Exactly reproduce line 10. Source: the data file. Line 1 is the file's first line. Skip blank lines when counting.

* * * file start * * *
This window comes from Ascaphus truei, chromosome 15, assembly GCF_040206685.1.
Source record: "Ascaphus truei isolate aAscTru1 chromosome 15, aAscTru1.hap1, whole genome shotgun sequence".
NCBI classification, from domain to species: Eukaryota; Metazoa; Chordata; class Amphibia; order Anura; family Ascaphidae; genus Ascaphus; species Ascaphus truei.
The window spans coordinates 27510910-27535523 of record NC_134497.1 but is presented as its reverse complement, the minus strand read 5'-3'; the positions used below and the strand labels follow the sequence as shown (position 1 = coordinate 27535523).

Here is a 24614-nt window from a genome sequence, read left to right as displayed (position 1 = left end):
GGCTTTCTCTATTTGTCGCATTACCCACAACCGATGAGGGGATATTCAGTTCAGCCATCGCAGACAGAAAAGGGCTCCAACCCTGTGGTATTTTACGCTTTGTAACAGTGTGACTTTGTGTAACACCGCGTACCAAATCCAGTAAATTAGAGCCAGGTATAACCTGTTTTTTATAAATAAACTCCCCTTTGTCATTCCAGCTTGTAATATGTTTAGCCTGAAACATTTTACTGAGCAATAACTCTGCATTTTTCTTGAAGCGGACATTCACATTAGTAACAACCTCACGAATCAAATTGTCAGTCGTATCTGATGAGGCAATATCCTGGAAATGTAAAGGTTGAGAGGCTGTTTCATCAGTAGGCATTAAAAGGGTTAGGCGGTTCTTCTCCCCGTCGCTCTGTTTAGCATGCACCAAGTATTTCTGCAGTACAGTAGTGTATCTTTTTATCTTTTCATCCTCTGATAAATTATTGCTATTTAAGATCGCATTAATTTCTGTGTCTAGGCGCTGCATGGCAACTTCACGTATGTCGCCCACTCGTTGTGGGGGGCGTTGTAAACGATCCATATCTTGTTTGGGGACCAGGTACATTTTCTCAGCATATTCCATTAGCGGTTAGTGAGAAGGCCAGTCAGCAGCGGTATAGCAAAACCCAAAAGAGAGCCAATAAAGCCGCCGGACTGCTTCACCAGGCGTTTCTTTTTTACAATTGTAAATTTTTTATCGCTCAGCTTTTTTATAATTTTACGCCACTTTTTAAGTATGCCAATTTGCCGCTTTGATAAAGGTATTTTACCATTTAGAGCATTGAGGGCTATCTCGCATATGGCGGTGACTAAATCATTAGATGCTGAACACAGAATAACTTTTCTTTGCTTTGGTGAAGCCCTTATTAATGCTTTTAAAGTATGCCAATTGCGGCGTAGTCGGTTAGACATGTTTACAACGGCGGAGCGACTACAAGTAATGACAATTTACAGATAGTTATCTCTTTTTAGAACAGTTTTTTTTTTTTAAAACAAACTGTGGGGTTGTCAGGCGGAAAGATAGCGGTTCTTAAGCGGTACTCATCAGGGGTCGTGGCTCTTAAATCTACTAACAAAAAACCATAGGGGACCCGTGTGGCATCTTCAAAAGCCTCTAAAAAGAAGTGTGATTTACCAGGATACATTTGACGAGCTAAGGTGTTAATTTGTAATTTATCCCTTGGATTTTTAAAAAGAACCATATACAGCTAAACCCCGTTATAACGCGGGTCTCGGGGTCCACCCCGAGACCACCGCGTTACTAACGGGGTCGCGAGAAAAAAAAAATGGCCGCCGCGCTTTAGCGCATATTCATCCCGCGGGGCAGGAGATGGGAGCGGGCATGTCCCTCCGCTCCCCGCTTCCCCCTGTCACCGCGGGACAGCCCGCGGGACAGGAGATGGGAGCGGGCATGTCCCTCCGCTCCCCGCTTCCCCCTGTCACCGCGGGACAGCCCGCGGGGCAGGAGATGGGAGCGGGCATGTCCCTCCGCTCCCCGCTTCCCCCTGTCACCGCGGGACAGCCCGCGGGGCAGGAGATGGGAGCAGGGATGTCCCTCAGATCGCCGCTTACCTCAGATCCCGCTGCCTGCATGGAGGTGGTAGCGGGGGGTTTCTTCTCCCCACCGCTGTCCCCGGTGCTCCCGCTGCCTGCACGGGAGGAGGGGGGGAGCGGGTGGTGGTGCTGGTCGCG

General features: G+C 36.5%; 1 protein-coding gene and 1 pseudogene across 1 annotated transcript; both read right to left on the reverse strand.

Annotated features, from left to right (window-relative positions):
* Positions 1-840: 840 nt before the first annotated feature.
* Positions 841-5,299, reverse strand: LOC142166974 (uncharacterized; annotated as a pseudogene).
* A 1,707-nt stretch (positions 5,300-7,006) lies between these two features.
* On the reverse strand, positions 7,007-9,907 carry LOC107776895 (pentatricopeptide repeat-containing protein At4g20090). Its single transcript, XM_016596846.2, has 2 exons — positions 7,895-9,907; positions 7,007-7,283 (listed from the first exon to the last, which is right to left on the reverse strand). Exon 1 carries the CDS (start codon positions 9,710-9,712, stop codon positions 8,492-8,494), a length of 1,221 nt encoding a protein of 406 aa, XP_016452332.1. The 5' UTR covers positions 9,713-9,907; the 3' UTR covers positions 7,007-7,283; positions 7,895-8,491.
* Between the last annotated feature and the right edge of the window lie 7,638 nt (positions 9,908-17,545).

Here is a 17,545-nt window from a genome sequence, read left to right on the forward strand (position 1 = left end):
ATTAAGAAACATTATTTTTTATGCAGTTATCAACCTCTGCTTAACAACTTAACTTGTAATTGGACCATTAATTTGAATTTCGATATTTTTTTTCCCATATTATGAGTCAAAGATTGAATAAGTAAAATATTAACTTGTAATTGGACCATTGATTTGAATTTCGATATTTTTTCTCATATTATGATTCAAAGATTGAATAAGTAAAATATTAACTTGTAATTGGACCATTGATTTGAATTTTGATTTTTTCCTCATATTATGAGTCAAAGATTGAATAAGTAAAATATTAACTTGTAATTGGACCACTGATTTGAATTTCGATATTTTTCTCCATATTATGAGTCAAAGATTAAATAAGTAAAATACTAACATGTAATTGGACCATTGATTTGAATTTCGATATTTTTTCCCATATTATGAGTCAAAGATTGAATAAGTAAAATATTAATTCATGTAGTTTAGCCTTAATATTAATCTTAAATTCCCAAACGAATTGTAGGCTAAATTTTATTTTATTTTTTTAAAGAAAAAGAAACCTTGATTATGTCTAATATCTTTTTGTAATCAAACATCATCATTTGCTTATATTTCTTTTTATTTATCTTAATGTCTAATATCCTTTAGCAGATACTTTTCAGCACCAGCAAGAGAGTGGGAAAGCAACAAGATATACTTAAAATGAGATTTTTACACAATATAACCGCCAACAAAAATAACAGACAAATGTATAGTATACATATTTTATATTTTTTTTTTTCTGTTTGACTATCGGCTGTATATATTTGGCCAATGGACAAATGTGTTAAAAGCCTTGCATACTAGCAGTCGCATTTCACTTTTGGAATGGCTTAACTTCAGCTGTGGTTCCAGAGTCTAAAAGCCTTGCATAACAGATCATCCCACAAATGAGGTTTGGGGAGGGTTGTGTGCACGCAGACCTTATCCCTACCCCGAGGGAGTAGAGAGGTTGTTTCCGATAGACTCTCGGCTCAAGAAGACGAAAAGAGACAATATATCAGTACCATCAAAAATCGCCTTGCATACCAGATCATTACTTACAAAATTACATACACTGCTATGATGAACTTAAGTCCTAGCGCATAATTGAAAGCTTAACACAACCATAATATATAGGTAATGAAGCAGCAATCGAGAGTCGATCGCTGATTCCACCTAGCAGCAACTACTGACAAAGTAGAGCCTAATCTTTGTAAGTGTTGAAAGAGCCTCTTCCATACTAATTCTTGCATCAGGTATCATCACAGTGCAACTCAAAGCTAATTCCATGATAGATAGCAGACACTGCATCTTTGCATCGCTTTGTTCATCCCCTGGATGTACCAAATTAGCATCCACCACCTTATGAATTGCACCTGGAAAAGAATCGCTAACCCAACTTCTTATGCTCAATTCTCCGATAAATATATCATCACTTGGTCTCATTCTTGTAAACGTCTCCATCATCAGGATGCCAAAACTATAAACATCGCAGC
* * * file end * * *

* Positions 841-5,299, reverse strand: LOC142166974 (uncharacterized; annotated as a pseudogene).